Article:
ISIS and Islamic fundamentalism are an illusionary threat that serves to distract us from the real dangers that humanity urgently needs to address

The whole question in the US presidential race regarding the “threat” of ISIS is a joke. The term “threat” and “ally” are interchangeable, on the basis of which regimes support US economic interests and which don’t. Saudi Arabia is the most militarily powerful, tyrannical, barbaric, religiously fundamentalist, as well as one of the biggest funders of terrorism in the region and they are an “ally”. Go figure. The question that should be asked of Hilary Clinton and Donald Trump is “What are you going to do about ISIS or Syria’s non-compliance in the region?” At least that would be honest.

Yet the mainstream media’s slavish and unquestioned running with this narrative isn’t by chance. They are an essential cog in the propaganda apparatus that ensures debate remains within the acceptable and moronic parameters they set. Just think of the Soviet Union’s state propaganda newspaper, Prada, but add reality TV, wall to wall with inane advertisements to compel you to buy things you don’t need for problem you don’t have, all with live twitter feeds read out by Wolf Blitzer and we that will give you an accurate snap-shot of the type of media that now surrounds us.

matt-lauraOn September 7th, part-time drag queen and respectable journalist, Matt Lauer, hosted the NBC’s muscularly titled “Commander-in-Chief Forum” where he separately interviewed the presidential candidates (well the two we told the US public to choose from). Of course, being all about the “ Commander-in-Chief” angle, the question of ISIS and the Middle East and how each would deal with them came up. Now putting aside the arrogant assumption that they have right to “do something”, the whole framing of the question misleads and deceives those watching to what is really is being asked.

Questions along the lines of “What will you do about the threat of ISIS?” should be more accurately asked as,

“As supreme commander of the Empire, what will you do to squash these pesky outbreaks of rebellion, which unsettle our full spectrum dominance in the region?”

Cue the background music from Star Wars where Darth Vader arrives to discuss the Death Star. Yet seeing the US “not as the good guys” is a very hard idea for many to grasp, as it goes against grain of the cherished narrative forced down our throats that “we may make mistakes but we have good intentions.” Of course, ISIS aren’t the good guys either; they just another alliance or enemy within the global mafia of state and corporate power that runs the world.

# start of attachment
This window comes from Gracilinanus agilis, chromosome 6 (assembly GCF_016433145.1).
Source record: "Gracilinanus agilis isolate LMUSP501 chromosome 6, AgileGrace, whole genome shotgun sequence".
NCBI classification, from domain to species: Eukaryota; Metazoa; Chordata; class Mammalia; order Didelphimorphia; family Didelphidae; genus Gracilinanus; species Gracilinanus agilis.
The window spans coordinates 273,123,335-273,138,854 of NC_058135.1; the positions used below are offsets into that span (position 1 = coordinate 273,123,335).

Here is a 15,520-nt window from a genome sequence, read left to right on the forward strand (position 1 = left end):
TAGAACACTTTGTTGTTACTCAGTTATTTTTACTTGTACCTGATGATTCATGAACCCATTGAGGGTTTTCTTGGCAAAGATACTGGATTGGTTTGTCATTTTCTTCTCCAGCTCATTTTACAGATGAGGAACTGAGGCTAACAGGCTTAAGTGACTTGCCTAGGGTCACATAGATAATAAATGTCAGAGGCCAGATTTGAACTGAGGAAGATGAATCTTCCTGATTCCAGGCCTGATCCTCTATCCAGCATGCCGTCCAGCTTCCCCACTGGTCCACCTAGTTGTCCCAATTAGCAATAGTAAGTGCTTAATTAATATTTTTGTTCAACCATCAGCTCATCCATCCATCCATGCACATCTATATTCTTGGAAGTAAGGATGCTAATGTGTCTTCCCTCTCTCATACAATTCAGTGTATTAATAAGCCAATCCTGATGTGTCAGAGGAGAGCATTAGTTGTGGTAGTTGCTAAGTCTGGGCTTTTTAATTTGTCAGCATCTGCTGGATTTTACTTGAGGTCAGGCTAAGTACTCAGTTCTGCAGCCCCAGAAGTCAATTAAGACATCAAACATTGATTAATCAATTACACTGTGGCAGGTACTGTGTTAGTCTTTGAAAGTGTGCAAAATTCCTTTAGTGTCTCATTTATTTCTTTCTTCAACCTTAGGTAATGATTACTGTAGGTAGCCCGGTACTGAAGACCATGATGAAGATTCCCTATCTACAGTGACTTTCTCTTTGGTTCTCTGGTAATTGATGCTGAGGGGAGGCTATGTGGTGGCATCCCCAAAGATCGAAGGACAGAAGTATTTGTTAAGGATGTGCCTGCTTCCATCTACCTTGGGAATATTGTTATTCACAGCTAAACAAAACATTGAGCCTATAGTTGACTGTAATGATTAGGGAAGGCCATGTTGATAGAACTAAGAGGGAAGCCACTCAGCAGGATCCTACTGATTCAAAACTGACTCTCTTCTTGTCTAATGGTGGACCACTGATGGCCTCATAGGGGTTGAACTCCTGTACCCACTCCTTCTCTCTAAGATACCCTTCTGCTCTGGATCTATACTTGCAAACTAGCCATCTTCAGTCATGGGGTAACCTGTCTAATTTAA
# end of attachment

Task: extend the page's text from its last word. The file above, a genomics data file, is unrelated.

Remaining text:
What makes the facade of the “threat of ISIS” is more than just the fact they are as a big a “threat” militarily and economical as Malta or Iceland to US sovereignty or national security. Rather it’s the fact there are genuine threats that citizens of the US and other Western nations should be concerned about, such as…

  • Climate change
  • Structural violence
  • Systemtic racism
  • Income inequality
  • Debt peonage
  • Profit motives in healthcare
  • The corporate dominance of our food supply
  • The money in politics
  • Loss of civil liberties
  • Growing surveillance of the citizenry
  • Erosion of works rights
  • Patriarchy and gender violence
  • Turbo consumerism
  • Concentration of media ownership
  • The military industrial complex

Just to name a few. These are real and visible threats to people’s well-being, freedom and happiness. I am not even looking at the broader issues of the billions living in abject poverty around the world; these are the issues that impact people living here in the west. The fact we have the privilege and luxury that many don’t bestows upon us a responsibility to fight and stand up for what’s right and what’s true.

lord-vaderThe pantomime and “theatre of the absurd”, which is exactly what the US elections are, show us we can’t rely or depend on changes within the system; we have to create something different from the ground up. Something based on our shared humanity and guided by a moral compass. Something outside the current cynical and political dystopia that replaces ignorance, violence and dominance, with self-awareness, compassion and a basic understanding that we are all connected and all have a vested interest in looking after each and the earth we share.

How we do this and whether we can pull humanity back from the brink, I really don’t know. I have hope it’s possible and  I at least want share by amplifying the millions of voice that feel the same way. I want to tell my kids, with conviction and self-belief, that a better, more loving and just world is possible. Yet I can’t expect them to see this is true, unless I can embody that myself and have faith in its possibility. That painfully starts and runs parallel with addressing, owning and becoming more conscious of my own greed, egotism and dysfunctionality. I have my own “dark side” that I have to heal. As history shows us, any social change that isn’t accompanied by some shift in consciousness will inevitably end up staying the same. Yet we have to start somewhere. The fact is, caring and kind people exist and we are the silent majority. Despite everything, we haven’t allowed the corrupted and poisonous system we live in to make our hearts cynical and minds numb. You could argue that that alone is its own living miracle. As the Vasily Grossmen quote I have on my homepage states,

“Human history is not the battle of good struggling to overcome evil. It is a battle fought by a great evil struggling to crush a small kernel of human kindness. But if what is human in human beings has not been destroyed even now, then evil will never conquer”

So what seems unimaginable can be imagined, what seems out of reach is within our grasp and where a miracle seems required, we just may have it in us to make that happen.  

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